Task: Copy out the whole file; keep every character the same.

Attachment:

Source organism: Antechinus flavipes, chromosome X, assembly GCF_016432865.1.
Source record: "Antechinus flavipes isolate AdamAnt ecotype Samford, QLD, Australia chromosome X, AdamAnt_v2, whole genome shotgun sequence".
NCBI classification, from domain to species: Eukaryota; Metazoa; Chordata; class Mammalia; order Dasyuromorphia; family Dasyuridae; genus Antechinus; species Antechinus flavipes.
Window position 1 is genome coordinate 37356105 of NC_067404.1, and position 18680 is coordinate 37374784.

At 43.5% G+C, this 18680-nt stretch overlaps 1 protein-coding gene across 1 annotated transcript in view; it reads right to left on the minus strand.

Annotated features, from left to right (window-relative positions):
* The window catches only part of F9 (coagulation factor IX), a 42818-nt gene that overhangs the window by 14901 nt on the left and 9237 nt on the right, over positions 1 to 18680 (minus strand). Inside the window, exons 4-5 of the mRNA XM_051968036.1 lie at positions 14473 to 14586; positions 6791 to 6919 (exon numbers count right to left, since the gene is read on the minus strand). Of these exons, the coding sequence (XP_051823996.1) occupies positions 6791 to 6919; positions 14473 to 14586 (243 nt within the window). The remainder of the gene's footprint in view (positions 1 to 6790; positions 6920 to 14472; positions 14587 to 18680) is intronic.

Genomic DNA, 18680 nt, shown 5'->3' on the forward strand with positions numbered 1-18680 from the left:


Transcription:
Source organism: Antechinus flavipes, chromosome X, assembly GCF_016432865.1.
Source record: "Antechinus flavipes isolate AdamAnt ecotype Samford, QLD, Australia chromosome X, AdamAnt_v2, whole genome shotgun sequence".
NCBI classification, from domain to species: Eukaryota; Metazoa; Chordata; class Mammalia; order Dasyuromorphia; family Dasyuridae; genus Antechinus; species Antechinus flavipes.
Window position 1 is genome coordinate 37356105 of NC_067404.1, and position 18680 is coordinate 37374784.

At 43.5% G+C, this 18680-nt stretch overlaps 1 protein-coding gene across 1 annotated transcript in view; it reads right to left on the minus strand.

Annotated features, from left to right (window-relative positions):
* The window catches only part of F9 (coagulation factor IX), a 42818-nt gene that overhangs the window by 14901 nt on the left and 9237 nt on the right, over positions 1 to 18680 (minus strand). Inside the window, exons 4-5 of the mRNA XM_051968036.1 lie at positions 14473 to 14586; positions 6791 to 6919 (exon numbers count right to left, since the gene is read on the minus strand). Of these exons, the coding sequence (XP_051823996.1) occupies positions 6791 to 6919; positions 14473 to 14586 (243 nt within the window). The remainder of the gene's footprint in view (positions 1 to 6790; positions 6920 to 14472; positions 14587 to 18680) is intronic.

Genomic DNA, 18680 nt, shown 5'->3' on the forward strand with positions numbered 1-18680 from the left: